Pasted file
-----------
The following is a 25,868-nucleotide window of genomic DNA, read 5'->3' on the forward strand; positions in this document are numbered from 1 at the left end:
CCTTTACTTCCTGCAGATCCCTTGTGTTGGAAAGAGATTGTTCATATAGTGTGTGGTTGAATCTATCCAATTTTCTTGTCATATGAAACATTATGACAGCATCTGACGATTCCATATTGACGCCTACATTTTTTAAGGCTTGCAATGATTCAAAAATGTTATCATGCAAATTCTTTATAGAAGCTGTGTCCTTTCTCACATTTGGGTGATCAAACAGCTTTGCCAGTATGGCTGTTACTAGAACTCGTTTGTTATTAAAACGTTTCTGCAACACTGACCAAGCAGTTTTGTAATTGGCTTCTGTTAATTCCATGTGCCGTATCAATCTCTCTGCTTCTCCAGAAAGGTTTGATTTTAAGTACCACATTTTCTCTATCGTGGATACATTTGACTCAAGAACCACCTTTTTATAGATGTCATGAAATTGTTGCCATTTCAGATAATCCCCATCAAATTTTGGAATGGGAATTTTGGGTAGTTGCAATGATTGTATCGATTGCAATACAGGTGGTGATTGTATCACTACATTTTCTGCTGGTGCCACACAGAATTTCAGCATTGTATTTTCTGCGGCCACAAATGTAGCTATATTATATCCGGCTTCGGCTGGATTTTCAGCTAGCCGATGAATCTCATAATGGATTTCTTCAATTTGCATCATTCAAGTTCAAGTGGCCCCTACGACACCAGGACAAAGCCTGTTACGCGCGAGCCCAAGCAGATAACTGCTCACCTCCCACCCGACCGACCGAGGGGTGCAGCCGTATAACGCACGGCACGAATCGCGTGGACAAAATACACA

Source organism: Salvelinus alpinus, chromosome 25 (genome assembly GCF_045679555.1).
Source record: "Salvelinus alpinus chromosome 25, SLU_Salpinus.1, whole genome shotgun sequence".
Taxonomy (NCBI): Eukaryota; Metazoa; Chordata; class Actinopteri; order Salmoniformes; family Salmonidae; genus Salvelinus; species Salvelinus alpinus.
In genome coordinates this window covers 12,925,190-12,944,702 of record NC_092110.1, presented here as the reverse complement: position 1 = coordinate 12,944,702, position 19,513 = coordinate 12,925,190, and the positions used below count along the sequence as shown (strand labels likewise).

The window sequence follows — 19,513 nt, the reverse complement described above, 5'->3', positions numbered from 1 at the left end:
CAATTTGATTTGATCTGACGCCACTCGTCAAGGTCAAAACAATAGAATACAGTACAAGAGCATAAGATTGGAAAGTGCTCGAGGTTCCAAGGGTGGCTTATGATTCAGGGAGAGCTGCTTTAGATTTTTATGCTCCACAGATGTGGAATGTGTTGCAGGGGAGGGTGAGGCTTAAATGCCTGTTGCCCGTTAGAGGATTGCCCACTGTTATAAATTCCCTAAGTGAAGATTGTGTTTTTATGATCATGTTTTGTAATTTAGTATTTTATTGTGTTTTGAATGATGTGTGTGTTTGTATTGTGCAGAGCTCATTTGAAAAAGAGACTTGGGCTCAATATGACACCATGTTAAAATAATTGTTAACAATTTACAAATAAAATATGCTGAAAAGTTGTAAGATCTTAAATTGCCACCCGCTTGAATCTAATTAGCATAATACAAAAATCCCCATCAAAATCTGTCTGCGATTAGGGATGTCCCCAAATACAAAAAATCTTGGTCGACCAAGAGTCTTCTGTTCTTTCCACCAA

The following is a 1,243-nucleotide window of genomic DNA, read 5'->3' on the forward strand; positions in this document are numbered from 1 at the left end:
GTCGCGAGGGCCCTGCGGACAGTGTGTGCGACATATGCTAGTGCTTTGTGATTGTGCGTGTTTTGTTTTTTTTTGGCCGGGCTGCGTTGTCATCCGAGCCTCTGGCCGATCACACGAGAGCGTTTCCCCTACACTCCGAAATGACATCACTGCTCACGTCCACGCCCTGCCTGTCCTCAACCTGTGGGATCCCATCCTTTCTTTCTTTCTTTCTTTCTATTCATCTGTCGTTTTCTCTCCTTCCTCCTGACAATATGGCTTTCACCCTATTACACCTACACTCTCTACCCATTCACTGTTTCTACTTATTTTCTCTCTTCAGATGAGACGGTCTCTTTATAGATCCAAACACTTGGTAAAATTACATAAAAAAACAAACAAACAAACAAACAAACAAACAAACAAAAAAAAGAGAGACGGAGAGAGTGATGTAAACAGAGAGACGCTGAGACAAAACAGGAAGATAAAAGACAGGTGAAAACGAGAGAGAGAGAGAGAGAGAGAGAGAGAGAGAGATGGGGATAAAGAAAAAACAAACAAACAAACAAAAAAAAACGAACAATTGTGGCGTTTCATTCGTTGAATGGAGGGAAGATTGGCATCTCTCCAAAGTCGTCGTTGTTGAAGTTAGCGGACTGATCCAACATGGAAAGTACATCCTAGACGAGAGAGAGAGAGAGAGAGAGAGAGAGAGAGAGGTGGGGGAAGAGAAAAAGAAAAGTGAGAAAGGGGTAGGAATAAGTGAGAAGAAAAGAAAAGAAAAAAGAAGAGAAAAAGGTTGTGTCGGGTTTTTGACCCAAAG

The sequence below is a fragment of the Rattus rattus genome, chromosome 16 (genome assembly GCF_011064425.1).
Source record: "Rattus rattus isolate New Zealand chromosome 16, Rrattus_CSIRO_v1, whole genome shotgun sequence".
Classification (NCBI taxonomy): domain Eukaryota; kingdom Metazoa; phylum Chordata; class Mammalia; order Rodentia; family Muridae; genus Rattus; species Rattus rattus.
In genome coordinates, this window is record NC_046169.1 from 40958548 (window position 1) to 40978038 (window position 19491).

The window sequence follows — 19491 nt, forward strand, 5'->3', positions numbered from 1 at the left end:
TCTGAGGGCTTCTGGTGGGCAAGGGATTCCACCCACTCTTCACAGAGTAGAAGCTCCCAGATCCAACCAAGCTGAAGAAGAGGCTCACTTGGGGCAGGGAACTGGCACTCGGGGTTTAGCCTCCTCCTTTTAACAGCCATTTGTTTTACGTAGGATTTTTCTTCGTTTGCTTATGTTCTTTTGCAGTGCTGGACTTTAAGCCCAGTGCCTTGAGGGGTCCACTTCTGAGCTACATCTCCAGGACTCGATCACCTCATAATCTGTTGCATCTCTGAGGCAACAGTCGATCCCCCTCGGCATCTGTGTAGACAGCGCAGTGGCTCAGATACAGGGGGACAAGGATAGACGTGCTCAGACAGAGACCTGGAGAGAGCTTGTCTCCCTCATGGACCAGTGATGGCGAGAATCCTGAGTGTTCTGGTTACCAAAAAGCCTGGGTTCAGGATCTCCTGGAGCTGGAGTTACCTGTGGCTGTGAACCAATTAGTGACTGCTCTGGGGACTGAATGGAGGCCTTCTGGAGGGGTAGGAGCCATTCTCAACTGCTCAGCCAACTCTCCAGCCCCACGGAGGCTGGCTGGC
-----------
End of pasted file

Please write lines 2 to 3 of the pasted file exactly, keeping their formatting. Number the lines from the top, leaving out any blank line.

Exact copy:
CCTTTACTTCCTGCAGATCCCTTGTGTTGGAAAGAGATTGTTCATATAGTGTGTGGTTGAATCTATCCAATTTTCTTGTCATATGAAACATTATGACAGCATCTGACGATTCCATATTGACGCCTACATTTTTTAAGGCTTGCAATGATTCAAAAATGTTATCATGCAAATTCTTTATAGAAGCTGTGTCCTTTCTCACATTTGGGTGATCAAACAGCTTTGCCAGTATGGCTGTTACTAGAACTCGTTTGTTATTAAAACGTTTCTGCAACACTGACCAAGCAGTTTTGTAATTGGCTTCTGTTAATTCCATGTGCCGTATCAATCTCTCTGCTTCTCCAGAAAGGTTTGATTTTAAGTACCACATTTTCTCTATCGTGGATACATTTGACTCAAGAACCACCTTTTTATAGATGTCATGAAATTGTTGCCATTTCAGATAATCCCCATCAAATTTTGGAATGGGAATTTTGGGTAGTTGCAATGATTGTATCGATTGCAATACAGGTGGTGATTGTATCACTACATTTTCTGCTGGTGCCACACAGAATTTCAGCATTGTATTTTCTGCGGCCACAAATGTAGCTATATTATATCCGGCTTCGGCTGGATTTTCAGCTAGCCGATGAATCTCATAATGGATTTCTTCAATTTGCATCATTCAAGTTCAAGTGGCCCCTACGACACCAGGACAAAGCCTGTTACGCGCGAGCCCAAGCAGATAACTGCTCACCTCCCACCCGACCGACCGAGGGGTGCAGCCGTATAACGCACGGCACGAATCGCGTGGACAAAATACACA

Source organism: Salvelinus alpinus, chromosome 25 (genome assembly GCF_045679555.1).